Defining The Legal World
Posted by Gregory M. Rada | April 12, 2023 | Firm News
There are many words, phrases, and definitions in the legal world that may not make sense to the average person, but are crucial to the entire litigation process. As an experienced accident lawyer can explain, having a baseline understanding of the terms within litigation can benefit anyone involved in a case, whether they are the plaintiff, defendant, or witness. We have gone ahead and outlined a variety of different terms you should understand so that you are more informed during the litigation process.
Before getting into the different words and definitions, there must be a clear understanding that there are two different types of cases. A civil case is used to resolve a dispute between two parties and to provide compensation to the wronged party, for their physical, mental, or emotional harms. Civil lawsuits are brought by the injured person, also known as the “Plaintiff”, while the person who is being sued for compensation is the “Defendant”.
This is not to be confused with criminal cases, in which the state is charging someone for a crime committed, and their behavior is punished because it is deemed an undesirable act by society and goes against the law. Additionally, in a criminal lawsuit the “Prosecution” who is the state, brings charges against the “Defendant”. civil and criminal cases can go hand-in-hand, as the person who committed the harm can be prosecuted both criminally and civilly for the same act. However, their distinctions must be noted before continuing into defining the legal world.
- Acquittal: An acquittal is a judgment that a criminal defendant has not been proven guilty beyond a reasonable doubt.
- Affidavit: A written statement of facts confirmed by the path of the party making it. Affidavits must be notarized in order to be taken into effect.
- Appeal: A request made after trial asking the court of appeals to review the case and ensure that it was conducted properly and no laws were violated. Both the plaintiff and the defendant can appeal, and the party that ends up filing the appeal becomes “the appellant”.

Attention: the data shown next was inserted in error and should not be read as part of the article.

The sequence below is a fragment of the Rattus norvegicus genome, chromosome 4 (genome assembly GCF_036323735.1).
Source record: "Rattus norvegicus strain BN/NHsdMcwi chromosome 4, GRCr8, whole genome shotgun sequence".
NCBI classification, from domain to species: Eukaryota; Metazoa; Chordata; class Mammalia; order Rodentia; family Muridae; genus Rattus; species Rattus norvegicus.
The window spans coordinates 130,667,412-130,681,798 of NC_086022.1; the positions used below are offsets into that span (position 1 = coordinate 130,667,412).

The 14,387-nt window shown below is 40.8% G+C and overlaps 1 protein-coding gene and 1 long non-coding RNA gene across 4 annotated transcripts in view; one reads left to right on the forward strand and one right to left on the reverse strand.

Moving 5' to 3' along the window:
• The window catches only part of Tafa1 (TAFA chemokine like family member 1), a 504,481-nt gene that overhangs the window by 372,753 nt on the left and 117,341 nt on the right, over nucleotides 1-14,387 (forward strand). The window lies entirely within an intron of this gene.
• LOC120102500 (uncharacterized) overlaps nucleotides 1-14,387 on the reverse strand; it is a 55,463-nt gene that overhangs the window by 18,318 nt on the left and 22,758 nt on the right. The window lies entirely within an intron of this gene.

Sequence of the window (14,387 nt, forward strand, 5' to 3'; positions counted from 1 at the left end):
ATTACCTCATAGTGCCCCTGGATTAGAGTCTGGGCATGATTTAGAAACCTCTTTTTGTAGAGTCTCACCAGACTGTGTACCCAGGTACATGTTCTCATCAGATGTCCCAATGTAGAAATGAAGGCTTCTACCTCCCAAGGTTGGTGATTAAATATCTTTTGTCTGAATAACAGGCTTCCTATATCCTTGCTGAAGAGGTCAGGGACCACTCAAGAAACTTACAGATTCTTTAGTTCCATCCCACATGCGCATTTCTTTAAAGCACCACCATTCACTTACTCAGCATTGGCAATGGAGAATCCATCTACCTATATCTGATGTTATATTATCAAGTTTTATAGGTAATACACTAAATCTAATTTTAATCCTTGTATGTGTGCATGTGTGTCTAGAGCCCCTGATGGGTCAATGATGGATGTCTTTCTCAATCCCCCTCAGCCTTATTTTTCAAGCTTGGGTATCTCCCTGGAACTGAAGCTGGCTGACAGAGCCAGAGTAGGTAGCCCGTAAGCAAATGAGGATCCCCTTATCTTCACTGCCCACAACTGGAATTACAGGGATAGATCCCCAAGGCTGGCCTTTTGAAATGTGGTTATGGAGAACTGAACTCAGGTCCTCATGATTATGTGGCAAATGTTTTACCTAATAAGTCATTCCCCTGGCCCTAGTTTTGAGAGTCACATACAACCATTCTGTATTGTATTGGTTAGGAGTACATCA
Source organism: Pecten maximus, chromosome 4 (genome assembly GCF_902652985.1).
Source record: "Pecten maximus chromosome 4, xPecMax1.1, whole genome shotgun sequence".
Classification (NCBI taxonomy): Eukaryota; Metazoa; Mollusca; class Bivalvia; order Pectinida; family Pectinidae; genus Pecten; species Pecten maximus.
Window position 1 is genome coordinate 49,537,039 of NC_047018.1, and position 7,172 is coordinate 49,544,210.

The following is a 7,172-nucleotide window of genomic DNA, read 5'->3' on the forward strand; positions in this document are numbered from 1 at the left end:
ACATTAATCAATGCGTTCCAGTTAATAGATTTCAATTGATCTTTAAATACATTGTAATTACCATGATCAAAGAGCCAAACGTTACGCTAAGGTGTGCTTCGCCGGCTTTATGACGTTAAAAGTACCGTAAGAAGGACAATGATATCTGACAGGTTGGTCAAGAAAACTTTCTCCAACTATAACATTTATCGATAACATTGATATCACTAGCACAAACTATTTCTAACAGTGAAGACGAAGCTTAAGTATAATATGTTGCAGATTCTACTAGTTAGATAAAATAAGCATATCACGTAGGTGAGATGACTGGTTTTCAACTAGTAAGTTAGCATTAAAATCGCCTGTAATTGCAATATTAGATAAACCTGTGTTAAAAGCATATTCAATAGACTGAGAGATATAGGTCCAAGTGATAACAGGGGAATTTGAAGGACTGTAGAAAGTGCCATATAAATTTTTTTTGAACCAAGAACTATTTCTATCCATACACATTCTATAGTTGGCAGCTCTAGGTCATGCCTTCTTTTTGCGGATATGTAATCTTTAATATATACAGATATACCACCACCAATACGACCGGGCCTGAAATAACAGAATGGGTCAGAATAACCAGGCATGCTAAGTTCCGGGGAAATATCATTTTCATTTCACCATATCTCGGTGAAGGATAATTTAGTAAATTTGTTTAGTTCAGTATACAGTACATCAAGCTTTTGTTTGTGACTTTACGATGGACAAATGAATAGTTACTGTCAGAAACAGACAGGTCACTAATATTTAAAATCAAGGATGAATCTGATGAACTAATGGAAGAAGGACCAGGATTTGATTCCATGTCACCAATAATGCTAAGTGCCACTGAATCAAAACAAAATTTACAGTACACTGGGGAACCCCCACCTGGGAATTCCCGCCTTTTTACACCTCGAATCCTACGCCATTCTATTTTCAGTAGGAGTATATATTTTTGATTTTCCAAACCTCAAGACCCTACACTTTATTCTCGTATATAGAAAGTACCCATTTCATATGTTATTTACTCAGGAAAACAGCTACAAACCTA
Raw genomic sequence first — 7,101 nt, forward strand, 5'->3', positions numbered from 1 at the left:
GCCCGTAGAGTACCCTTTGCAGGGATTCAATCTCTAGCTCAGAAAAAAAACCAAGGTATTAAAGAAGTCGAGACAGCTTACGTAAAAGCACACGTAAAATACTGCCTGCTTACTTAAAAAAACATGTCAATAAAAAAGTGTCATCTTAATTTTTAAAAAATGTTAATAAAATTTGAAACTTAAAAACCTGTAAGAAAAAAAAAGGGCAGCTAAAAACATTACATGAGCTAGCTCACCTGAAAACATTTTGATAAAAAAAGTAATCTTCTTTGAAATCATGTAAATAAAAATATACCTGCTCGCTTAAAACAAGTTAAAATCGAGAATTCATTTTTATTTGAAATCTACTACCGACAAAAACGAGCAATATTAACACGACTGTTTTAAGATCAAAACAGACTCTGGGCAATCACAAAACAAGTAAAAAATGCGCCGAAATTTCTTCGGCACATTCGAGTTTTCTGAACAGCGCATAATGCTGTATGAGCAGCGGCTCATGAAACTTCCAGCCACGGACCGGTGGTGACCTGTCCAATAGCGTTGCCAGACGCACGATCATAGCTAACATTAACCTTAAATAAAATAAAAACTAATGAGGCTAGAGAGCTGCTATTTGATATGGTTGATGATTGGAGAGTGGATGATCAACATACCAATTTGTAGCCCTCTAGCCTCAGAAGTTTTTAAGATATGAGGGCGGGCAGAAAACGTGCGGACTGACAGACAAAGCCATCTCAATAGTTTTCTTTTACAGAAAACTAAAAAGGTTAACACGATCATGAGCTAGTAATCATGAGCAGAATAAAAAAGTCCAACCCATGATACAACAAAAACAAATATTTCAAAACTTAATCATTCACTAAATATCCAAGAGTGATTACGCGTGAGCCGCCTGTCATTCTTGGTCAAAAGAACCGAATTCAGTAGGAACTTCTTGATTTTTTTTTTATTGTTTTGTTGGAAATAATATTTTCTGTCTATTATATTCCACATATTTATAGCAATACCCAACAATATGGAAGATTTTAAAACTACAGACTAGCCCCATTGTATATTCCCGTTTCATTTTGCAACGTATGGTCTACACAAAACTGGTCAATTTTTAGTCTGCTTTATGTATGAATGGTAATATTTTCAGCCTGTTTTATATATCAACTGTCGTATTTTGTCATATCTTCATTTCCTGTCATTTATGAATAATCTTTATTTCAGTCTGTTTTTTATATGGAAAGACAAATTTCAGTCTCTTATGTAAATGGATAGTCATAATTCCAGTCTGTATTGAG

- Bench Trial: A trial without a jury where the judge decides the acts of a case and can decide if the plaintiff has proven guilty.
- Brief: A written statement submitted by the lawyer for each side that explains the case to the judge as to why they should decide the case in a particular favor.
- Case law: The use of court decisions to determine how other laws should apply for another case. This sets “percent”, which is past decisions within other cases coming to light and influencing the current case at hand.
- Charge to the jury: The judge’s instructions to the jury about applying the facts of the case to the trial.
- Complaint: A written statement by the plaintiff stating alleged wrongs.
- Cross-examine: Questioning of a witness by the attorney for the other side.
- Damages: Money paid by the defendant to plaintiffs in a civil case as compensation for injuries.
- Deposition: An oral statement used to examine potential witnesses, obtain discovery, or to be used later if the case goes to trial.
- Discovery: A lawyer’s examination before trial of all facts and manners which are in the possession of the opposing counsel to assist in preparation of the trial.
- Evidence: Information presented in testimony or in documents that is used to persuade the judge or jury to decide the case for one side or the other.
- Exhibit: Physical evidence or documents that are presented in a court proceeding.
- Hearsay: Statements by a witness who did not see or hear the incident in question but heard about through secondhand information such as another’s statement, newspaper, or document.
- Impeachment: The act of calling someone’s words or statements into question and “impeaching” them for lacking validity or going back on their original word.
- Litigation: A case, controversy, or lawsuit.
- Motion: Attempt to have a limited issue heard by the court.
- Oath: a declaration made according to law, before a competent tribunal or officer, to tell the truth
- Objection: A protest by an attorney, challenging another statement made in trial. There are a variety of different objections which can be made through trial, and can be referenced in the Federal Rules of Evidence.
- Opinion: A judge’s written explanation of the decision of the court.
- Oral argument: An opportunity for lawyers to summarize their positions before the court in an appeal and also answer any and all of the judge’s questions.
- Settlement: Parties involved within litigation resolve their differences before it must go to a trial. This often involves a sum of compensation by one party.
- Statute of limitations: A law that sets the time as to which parties must act to file a lawsuit.
- Summary judgment: A decision made on the basis of statements and evidence presented for the record without a trial and is generally used when there are no facts to dispute within the case.
- Testify: Answer questions in a court of law.
- Transcript: A written, and record of every word spoken at any proceeding taken place, including before the trial.
- Verdict: The decision of a jury or judge.
Thanks to Eglet Adams for their insight on defining the legal world.